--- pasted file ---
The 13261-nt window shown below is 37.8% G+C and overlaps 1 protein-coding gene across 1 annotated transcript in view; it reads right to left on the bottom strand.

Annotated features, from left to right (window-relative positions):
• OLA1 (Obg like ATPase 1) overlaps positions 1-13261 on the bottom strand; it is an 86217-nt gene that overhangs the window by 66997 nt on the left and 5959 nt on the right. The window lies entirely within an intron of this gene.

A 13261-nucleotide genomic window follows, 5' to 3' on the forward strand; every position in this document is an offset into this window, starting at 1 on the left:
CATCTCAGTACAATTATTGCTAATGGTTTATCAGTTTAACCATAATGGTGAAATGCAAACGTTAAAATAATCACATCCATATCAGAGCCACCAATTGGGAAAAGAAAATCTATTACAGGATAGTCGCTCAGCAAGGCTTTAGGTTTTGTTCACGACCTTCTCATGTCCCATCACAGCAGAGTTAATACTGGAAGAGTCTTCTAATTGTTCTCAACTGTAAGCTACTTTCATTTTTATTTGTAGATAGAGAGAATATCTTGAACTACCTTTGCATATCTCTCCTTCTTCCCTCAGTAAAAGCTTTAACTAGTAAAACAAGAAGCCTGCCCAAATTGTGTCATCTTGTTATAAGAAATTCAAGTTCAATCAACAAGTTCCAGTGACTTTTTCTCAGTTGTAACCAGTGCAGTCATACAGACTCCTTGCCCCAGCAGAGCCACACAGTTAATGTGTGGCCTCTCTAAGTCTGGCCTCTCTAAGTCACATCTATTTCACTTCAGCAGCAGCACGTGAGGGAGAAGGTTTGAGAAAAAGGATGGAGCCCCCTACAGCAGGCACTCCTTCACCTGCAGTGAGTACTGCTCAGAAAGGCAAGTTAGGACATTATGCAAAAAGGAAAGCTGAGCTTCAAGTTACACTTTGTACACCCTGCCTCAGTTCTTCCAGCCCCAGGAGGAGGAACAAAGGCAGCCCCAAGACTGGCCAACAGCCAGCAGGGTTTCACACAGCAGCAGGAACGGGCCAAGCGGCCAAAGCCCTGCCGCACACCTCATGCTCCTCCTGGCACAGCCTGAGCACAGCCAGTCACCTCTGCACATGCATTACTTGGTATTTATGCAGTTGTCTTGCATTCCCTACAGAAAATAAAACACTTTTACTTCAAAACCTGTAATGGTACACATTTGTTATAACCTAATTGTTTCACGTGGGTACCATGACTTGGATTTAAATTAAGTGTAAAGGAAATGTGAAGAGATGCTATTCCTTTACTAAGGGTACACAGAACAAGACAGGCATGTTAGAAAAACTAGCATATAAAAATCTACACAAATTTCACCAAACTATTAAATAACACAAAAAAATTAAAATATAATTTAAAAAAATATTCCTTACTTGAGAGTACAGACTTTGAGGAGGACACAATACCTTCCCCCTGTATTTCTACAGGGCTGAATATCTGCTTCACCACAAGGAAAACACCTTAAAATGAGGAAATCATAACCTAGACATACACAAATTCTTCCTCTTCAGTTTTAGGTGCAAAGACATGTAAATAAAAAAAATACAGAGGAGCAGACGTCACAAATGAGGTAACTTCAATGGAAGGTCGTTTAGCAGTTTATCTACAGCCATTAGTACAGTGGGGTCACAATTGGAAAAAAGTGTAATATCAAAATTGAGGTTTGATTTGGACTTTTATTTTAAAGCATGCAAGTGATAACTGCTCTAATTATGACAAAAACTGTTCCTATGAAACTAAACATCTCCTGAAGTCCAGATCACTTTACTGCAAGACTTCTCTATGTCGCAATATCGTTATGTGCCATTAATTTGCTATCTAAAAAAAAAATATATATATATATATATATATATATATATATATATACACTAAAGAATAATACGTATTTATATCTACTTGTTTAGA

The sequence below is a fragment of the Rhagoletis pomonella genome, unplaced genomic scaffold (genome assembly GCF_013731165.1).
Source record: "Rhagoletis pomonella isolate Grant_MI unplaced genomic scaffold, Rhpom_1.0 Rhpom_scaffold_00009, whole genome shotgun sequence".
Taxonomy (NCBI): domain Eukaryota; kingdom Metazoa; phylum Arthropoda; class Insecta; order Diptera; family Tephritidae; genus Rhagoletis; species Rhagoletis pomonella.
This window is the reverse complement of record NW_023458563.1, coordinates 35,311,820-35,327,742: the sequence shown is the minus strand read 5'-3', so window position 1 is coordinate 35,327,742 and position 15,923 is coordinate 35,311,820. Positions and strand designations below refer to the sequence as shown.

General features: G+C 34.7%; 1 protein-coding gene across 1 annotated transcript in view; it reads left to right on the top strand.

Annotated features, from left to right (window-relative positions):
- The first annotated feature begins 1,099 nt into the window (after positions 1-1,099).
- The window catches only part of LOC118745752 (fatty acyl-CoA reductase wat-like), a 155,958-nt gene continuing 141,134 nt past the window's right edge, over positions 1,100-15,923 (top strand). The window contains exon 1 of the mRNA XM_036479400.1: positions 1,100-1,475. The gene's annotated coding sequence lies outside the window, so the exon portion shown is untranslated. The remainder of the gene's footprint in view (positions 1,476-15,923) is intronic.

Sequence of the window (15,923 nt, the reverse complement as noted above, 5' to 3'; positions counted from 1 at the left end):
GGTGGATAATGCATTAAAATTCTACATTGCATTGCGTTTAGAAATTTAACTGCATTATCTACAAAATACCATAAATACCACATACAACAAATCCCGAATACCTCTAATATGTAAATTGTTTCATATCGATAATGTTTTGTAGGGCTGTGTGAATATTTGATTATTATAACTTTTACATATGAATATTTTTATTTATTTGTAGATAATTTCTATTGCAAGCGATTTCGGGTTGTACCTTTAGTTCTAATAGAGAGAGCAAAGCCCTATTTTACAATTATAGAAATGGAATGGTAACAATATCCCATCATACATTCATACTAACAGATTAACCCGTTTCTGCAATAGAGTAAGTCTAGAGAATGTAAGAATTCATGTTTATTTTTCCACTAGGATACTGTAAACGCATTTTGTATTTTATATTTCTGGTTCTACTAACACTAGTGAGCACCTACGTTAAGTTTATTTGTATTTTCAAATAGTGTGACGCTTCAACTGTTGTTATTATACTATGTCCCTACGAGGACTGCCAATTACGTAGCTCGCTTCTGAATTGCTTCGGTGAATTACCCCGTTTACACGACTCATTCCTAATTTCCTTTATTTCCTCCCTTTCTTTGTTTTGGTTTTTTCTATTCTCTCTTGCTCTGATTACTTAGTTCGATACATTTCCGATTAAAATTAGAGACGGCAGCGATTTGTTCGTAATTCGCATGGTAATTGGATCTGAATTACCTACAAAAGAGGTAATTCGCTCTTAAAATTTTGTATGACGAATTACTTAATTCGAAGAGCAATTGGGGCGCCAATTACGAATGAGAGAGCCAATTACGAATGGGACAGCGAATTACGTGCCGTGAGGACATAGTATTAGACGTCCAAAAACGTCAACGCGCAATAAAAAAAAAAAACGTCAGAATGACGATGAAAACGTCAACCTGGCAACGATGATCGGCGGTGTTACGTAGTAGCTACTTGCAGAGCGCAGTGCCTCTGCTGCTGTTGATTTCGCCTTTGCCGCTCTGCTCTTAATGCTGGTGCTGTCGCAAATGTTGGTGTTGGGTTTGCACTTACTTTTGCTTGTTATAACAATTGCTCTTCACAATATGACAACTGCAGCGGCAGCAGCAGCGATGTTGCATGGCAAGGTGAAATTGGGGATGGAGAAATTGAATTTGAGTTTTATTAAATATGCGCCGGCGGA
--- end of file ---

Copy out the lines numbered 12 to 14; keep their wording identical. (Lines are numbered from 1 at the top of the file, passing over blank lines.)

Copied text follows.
- The first annotated feature begins 1,099 nt into the window (after positions 1-1,099).
- The window catches only part of LOC118745752 (fatty acyl-CoA reductase wat-like), a 155,958-nt gene continuing 141,134 nt past the window's right edge, over positions 1,100-15,923 (top strand). The window contains exon 1 of the mRNA XM_036479400.1: positions 1,100-1,475. The gene's annotated coding sequence lies outside the window, so the exon portion shown is untranslated. The remainder of the gene's footprint in view (positions 1,476-15,923) is intronic.

Sequence of the window (15,923 nt, the reverse complement as noted above, 5' to 3'; positions counted from 1 at the left end):